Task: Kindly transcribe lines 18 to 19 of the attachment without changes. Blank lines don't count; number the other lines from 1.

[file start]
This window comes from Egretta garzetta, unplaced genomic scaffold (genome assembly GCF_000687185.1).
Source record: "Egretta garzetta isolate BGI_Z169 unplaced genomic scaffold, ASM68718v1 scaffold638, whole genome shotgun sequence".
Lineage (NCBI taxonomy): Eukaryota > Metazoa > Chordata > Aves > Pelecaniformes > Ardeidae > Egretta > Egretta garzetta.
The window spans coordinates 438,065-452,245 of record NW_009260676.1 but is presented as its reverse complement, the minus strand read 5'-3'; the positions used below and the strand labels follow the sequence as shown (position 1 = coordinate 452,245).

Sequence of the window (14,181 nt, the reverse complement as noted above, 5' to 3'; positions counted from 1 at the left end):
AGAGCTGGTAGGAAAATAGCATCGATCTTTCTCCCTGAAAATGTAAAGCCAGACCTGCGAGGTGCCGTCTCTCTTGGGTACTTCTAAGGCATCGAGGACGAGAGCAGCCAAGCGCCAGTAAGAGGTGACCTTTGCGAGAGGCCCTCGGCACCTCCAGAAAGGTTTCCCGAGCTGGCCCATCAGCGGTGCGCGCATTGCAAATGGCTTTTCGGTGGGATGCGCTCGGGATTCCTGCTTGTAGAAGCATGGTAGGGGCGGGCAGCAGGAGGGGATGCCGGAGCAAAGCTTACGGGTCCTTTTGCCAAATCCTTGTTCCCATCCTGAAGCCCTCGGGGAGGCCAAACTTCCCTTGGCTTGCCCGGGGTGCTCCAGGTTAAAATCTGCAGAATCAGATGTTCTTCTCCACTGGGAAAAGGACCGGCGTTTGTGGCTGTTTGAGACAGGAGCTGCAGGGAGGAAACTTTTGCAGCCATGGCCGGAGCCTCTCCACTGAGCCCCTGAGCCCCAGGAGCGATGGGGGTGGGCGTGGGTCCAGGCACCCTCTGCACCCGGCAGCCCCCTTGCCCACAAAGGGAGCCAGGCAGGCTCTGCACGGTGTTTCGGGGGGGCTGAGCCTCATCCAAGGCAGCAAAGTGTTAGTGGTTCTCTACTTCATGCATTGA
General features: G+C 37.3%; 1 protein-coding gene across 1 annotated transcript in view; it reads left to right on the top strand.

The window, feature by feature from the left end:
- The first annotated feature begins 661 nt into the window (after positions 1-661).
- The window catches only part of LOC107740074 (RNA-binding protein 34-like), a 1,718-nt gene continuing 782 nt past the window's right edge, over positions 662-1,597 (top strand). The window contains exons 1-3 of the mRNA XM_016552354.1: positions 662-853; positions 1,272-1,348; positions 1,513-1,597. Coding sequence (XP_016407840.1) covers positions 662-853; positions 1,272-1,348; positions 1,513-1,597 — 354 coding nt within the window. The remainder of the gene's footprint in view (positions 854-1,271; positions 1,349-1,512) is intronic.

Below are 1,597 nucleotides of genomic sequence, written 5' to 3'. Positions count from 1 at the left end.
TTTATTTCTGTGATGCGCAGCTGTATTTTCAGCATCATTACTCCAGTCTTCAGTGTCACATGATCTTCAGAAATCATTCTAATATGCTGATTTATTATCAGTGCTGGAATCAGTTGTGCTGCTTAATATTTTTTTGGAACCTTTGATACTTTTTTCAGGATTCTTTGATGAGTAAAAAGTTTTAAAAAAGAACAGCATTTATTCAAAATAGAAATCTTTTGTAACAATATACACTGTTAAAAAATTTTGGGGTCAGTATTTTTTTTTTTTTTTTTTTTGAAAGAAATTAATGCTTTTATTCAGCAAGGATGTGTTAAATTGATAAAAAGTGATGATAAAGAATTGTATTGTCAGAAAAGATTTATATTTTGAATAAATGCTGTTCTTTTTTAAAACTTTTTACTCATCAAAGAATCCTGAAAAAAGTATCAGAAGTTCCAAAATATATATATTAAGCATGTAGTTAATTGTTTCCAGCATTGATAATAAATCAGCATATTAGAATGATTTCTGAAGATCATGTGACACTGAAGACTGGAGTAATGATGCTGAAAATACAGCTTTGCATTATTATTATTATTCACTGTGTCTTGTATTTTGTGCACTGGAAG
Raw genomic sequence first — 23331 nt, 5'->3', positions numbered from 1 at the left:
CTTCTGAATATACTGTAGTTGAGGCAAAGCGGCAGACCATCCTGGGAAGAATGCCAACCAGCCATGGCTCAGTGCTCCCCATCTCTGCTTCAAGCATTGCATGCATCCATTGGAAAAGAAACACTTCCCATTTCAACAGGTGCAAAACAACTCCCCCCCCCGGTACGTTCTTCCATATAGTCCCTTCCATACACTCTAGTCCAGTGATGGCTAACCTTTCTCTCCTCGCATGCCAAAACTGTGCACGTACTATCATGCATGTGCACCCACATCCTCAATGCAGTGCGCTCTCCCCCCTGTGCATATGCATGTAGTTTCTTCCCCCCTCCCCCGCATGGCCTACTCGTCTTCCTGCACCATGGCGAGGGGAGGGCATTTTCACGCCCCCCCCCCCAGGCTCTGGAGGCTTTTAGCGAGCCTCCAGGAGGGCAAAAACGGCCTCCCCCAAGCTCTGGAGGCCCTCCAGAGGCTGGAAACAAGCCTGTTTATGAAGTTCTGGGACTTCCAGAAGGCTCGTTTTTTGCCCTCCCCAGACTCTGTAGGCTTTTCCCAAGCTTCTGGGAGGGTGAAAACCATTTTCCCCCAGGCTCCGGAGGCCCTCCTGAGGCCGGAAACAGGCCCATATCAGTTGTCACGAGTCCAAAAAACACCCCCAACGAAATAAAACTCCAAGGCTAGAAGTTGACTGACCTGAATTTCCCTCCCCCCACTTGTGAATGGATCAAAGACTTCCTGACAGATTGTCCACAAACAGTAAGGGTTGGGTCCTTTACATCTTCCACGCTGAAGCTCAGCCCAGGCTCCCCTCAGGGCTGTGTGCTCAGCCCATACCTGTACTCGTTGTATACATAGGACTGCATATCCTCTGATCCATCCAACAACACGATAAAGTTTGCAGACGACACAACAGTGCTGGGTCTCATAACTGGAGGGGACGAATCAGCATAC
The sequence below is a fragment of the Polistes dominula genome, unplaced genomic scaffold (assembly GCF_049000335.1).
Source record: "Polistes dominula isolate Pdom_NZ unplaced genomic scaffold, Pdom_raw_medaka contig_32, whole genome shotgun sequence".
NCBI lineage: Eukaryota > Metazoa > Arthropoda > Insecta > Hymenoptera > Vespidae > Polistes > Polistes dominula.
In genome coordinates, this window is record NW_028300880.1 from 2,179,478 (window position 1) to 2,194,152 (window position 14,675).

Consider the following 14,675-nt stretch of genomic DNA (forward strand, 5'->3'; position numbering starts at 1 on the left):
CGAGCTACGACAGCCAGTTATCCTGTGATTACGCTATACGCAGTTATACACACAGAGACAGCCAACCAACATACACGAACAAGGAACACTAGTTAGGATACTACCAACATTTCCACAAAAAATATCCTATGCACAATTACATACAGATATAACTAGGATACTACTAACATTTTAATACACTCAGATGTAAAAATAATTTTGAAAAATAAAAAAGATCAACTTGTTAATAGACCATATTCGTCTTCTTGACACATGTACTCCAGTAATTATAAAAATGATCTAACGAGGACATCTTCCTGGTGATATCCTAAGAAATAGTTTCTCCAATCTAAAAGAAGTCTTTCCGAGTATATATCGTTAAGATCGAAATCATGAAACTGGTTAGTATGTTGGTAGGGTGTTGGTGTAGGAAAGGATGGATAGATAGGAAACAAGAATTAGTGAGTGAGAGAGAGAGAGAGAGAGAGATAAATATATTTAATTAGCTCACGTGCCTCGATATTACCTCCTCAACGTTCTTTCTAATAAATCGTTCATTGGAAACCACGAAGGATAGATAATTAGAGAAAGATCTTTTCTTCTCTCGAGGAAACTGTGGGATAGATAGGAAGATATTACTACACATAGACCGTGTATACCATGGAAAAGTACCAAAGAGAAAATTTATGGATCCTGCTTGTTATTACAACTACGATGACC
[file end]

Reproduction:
In genome coordinates, this window is record NW_028300880.1 from 2,179,478 (window position 1) to 2,194,152 (window position 14,675).

Consider the following 14,675-nt stretch of genomic DNA (forward strand, 5'->3'; position numbering starts at 1 on the left):